The recipe below, straight from the pages of Hedy’s Baking Out Loud cookbook, takes the classic sour cream coffee cake we make last week to the next level with coffee and chocolate in the topping.   Have a creative morning at home and bake one fresh for yourself, to share with friends, or as the happiest wake-up call I can think of… baking smells! Wait, where is that iPhone App, because I want it?!  A set of Cat’s images from our own creative morning at HQ are accessible at this link. Follow Creative Mornings @creativemorningsmia on Instagram and Twitter for the latest talks and links to sign up to attend.

Sour Cream Coffee Cake
Recipe from Baking Out Loud by Hedy Goldsmith

Serves 12

For the streusel
¾ cup (packed) dark brown sugar
¾ cup coarsely chopped walnuts
5 ounces bittersweet chocolate (preferably Valrhona Caraïbe 66%), chopped into ½-inch pieces
4 teaspoons ground cinnamon (preferably Saigon, see note below)
1 tablespoon finely ground espresso beans
For the cake
2¼ cups all-purpose flour
1½ teaspoons baking powder
¼ teaspoon baking soda
¾ teaspoon kosher salt
½ cup (1 stick) unsalted butter, at room temperature
1 cup granulated sugar
2 extra-large eggs, at room temperature
1½ teaspoons vanilla bean paste or pure vanilla extract
1 cup sour cream, at room temperature

1. To make the streusel, combine the brown sugar, walnuts, chocolate, cinnamon, and ground espresso in a small bowl, and stir until well blended.

2. T o make the cake, position an oven rack in the middle of the oven, and preheat the oven to 325°F (325°F if using a convection oven). Line the bottom and sides of a 10-cup loaf pan with foil and grease it lightly (preferably with Pam).

3. Sift the flour, baking powder, baking soda, and salt together.

4. Using an electric mixer fitted with the paddle attachment, beat the butter on medium speed for about
3 minutes, until soft and smooth. Add the granulated sugar and beat on medium-high speed for 5 minutes, until light and fluffy. Scrape down the sides of the bowl. Add the eggs, one at a time, and beat until well blended. Add the vanilla and mix until combined. Add half of the flour mixture and beat on low speed until just combined. Add the sour cream and mix until blended, about 1 minute. Add the remaining flour mixture and mix until just combined. Do not overmix.

5. Scrape half of the batter into the prepared pan and spread it evenly. Evenly distribute half of the streusel mixture over the batter. Then spoon the remaining batter evenly over the streusel, and spread it evenly. Scatter the remaining streusel evenly over the top.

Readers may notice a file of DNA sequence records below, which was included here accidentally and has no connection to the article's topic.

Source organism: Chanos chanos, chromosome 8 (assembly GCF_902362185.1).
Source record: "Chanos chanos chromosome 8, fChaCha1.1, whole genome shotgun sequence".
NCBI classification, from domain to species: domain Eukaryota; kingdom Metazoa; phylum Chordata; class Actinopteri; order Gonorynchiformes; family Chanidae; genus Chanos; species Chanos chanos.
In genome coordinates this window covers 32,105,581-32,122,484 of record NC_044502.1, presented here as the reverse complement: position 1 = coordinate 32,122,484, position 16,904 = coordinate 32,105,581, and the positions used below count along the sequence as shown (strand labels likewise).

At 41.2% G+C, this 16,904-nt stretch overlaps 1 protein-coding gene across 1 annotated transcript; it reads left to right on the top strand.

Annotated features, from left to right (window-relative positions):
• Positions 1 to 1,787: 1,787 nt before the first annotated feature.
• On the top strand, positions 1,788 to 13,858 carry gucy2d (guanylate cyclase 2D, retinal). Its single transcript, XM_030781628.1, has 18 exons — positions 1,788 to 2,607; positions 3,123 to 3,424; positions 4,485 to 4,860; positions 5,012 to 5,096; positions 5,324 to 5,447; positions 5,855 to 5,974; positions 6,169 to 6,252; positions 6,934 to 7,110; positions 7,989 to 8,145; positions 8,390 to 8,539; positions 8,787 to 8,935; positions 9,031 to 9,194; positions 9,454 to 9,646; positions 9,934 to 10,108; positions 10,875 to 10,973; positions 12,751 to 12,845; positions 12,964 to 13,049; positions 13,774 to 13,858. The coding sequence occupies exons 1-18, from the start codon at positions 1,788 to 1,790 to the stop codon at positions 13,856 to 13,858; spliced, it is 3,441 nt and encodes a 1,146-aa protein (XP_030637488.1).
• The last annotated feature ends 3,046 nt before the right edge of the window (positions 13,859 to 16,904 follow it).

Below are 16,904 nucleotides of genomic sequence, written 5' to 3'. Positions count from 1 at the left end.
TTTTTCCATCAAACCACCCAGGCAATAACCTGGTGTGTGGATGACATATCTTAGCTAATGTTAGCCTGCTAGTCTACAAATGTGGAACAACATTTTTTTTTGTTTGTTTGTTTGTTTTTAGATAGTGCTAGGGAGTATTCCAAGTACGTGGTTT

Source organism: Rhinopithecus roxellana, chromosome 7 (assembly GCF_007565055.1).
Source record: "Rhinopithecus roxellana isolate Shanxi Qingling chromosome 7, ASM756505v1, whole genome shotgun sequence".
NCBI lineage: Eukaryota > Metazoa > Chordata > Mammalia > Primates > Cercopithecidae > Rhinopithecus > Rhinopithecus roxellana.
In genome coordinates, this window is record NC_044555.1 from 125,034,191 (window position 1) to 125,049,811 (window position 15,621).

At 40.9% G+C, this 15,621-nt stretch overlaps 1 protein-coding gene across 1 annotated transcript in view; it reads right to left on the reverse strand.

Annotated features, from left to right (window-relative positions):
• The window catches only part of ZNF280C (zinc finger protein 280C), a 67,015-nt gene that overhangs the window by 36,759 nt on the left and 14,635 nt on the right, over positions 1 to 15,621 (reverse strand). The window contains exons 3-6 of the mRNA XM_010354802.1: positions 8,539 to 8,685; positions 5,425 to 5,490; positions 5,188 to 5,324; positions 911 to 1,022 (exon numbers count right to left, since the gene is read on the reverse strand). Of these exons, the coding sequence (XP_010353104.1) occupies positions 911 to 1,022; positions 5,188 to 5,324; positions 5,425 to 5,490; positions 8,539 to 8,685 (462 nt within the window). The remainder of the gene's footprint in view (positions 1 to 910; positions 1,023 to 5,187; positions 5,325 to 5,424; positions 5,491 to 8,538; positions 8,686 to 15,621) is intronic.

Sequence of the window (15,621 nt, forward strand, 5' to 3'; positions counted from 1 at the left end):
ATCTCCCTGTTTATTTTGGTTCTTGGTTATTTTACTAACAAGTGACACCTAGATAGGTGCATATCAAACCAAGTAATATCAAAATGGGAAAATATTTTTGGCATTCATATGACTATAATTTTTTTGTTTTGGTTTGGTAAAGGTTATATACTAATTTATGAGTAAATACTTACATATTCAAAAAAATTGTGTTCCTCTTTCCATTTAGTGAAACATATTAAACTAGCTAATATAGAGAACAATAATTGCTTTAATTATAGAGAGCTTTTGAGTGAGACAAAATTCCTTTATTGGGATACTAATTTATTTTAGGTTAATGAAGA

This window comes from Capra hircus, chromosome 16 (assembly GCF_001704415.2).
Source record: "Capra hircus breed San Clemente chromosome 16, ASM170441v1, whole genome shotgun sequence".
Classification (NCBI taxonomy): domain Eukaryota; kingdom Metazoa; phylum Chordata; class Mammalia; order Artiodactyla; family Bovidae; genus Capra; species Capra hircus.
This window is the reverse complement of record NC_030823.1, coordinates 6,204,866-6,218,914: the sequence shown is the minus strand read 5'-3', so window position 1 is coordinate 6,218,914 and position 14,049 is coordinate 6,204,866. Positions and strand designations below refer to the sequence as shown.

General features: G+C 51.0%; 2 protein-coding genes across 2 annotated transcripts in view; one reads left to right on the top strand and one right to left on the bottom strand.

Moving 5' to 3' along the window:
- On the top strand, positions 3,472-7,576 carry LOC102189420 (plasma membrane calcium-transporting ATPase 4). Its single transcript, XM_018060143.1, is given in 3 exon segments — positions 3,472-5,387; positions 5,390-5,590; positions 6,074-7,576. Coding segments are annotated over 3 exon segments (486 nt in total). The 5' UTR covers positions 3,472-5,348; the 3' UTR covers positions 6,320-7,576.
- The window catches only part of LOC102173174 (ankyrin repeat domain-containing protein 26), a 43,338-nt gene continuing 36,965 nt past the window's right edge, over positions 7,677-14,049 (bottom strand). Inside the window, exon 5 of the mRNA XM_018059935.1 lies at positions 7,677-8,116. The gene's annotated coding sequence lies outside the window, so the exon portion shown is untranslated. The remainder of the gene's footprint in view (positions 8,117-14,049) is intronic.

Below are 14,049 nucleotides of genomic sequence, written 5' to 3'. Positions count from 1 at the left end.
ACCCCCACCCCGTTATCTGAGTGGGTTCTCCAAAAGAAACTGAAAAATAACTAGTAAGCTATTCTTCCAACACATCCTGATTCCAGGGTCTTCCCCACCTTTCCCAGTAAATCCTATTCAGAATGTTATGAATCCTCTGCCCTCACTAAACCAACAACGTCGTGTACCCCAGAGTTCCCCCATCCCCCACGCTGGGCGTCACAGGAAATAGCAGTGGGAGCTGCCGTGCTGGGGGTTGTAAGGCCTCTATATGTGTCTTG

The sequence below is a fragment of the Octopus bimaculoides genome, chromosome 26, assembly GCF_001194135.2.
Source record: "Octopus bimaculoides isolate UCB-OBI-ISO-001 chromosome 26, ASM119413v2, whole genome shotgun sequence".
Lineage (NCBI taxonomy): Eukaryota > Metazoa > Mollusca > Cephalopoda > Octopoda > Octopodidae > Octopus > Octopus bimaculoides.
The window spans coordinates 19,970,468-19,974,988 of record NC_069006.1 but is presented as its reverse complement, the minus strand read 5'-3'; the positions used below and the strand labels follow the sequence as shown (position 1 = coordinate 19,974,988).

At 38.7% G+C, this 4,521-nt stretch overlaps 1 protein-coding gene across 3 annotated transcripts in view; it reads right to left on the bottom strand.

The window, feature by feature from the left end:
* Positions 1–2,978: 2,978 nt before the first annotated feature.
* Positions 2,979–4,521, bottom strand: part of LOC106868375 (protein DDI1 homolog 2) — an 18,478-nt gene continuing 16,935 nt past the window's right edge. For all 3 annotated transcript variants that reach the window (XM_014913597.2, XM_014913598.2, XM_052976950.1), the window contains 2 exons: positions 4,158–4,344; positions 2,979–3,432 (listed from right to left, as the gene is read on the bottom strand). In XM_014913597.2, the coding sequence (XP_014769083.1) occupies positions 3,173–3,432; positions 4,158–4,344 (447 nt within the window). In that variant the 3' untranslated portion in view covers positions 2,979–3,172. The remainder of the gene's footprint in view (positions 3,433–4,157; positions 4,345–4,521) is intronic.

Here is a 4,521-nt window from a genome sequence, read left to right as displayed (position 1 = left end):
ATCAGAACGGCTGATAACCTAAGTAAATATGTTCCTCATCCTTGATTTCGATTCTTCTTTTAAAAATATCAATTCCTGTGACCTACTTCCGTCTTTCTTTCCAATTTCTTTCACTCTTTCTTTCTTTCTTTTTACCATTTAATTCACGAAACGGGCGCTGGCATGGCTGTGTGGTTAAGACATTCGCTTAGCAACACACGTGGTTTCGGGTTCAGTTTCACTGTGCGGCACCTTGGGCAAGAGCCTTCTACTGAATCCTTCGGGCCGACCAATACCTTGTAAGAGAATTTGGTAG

6. Bake for 68 to 70 minutes (50 to 60 minutes if using a convection oven), until the topping is browned and a toothpick inserted in the center of the cake comes out clean.

7. Transfer the pan to a wire rack and let cool for 20 minutes. Lift the cake and the foil liner from the pan, peel away the foil, and return the cake to the rack to cool completely. Using a serrated knife, cut the coffee cake into 1-inch-thick slices.
Note: Saigon cinnamon contains the highest percentage of essential oil of all the varieties of ground cinnamon. It packs the most flavor, making this one the finest and most exotic of all cinnamon types.

Miami’s Spring Snowfall: Putting the Lime in the Coconut at The Cypress Room

No surprise when I say
That my favoritest day
Is when Hedy says “Hey,
We have new sweets today!”

Now folks… the Coconut dish takes the Cake.
But the Blood Orange Tart is so smart and delicious
And tangy and zippy and almost nutritious
(With thanks to the citrus) that all of my wishes
Are not for a steak, but for Hedy to bake
Up a car-full of treats – all to-go, I would take!

~ M.

Manager Marty McCartt is moved to verse often at The Cypress Room.  And it’s no surprise why, especially where dessert is concerned.

In our small piece of the tropics, a backyard harvest can define a Miamian. At my childhood home, it’s the ginger flowers and Haden mangos that paint memories in shades of fuschia and canary yellow. For Michael, Carrie mangos in the summer and Hua Moa plantains in the winter have cropped up, the sweetest currency among friends and family. Last week Hedy Goldsmith gathered the eight large, ripe coconuts fallen from trees outside the Coral Gables home she has shared with wife Heidi Ladell for 14 years.

“I love coconut anything. As a kid every year for my birthday, I had a coconut cake,” she explains.  “It has a profound effect on me. In Baking Out Loud  I mention that coconut cream pie should be the new birthday cake.”

The Cypress Room’s dessert menu changed yesterday, speaking of Hedy’s deeply rooted love of coconut and to our unique and nuanced seasonal rhythms here in Miami, sometimes only detectable by its native sons and daughters.

TCR_DessertMenu_8-4.5x5.5_Final[1]COCONUT CAKE combines white chocolate crémeaux, pineapple, liquorice and lime ice. This cake is beyond moist, with big, buttery flavors. Coconut oil is used to add flavor and reinforce the tropical note, adding a luxurious je ne c’est qua. The crémeaux isn’t your typical egg | cream | sugar pastry crème.  Instead, it’s a rich whip of fresh white chocolate, crème fraiche, coconut milk and Greek yogurt.  Perhaps my favorite part of the plate is the shaved pineapple that has been macerated in vanilla lemongrass syrup and black pepper, topped with delicate shards of homemade black liquorice that play as a counterpoint to the richness of the dessert. Not an anise bomb, just bringing all the flavors on the plate together. Lime ice brightens from sultry to sunny.